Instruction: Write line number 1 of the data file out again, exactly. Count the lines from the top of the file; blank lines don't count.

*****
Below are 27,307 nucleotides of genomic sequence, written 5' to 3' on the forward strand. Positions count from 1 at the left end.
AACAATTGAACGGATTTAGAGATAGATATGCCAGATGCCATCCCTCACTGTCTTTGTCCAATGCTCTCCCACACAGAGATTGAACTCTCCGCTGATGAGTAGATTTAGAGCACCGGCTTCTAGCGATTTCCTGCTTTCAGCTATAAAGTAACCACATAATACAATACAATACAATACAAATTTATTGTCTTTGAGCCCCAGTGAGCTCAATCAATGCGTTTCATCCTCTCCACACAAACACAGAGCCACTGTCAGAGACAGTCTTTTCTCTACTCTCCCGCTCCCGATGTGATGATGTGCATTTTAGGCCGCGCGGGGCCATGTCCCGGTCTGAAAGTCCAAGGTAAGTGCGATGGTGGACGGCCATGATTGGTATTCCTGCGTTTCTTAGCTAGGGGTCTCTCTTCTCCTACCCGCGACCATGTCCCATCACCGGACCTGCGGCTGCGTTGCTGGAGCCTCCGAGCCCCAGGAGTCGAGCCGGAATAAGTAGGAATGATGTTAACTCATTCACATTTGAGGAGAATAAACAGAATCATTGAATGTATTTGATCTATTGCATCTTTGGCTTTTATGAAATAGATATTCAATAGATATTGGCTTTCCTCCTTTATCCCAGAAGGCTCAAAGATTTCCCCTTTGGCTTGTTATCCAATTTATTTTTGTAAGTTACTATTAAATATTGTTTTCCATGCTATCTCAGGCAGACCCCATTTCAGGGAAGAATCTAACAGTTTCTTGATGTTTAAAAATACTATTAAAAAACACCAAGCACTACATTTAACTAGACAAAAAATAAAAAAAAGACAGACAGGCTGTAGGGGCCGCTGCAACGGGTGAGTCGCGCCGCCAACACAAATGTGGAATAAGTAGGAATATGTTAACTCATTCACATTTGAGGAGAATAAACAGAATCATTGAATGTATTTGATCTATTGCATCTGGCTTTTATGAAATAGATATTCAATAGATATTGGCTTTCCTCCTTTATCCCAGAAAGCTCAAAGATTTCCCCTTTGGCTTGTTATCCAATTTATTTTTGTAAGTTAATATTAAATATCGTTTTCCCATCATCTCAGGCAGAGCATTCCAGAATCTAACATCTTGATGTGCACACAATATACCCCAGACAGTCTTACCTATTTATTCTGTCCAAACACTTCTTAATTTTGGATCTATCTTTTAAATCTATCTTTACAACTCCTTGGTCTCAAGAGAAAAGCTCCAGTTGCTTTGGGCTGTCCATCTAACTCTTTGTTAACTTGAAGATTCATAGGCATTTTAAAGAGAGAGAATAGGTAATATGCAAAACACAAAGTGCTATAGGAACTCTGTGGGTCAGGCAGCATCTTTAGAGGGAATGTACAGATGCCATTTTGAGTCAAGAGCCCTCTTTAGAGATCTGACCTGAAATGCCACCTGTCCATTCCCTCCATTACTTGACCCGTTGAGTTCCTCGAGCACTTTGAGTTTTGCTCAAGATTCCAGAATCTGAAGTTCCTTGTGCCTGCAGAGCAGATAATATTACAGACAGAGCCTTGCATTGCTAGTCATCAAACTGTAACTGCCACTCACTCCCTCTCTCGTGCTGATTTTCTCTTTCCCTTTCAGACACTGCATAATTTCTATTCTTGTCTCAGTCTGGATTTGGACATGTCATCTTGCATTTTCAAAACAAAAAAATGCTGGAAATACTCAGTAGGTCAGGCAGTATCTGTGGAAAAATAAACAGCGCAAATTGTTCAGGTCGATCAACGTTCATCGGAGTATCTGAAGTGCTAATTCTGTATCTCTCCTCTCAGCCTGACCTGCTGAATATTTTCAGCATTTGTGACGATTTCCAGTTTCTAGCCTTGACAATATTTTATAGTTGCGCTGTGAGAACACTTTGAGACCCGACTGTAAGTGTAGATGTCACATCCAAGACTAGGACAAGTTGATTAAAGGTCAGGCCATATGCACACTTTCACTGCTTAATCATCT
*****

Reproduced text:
Below are 27,307 nucleotides of genomic sequence, written 5' to 3' on the forward strand. Positions count from 1 at the left end.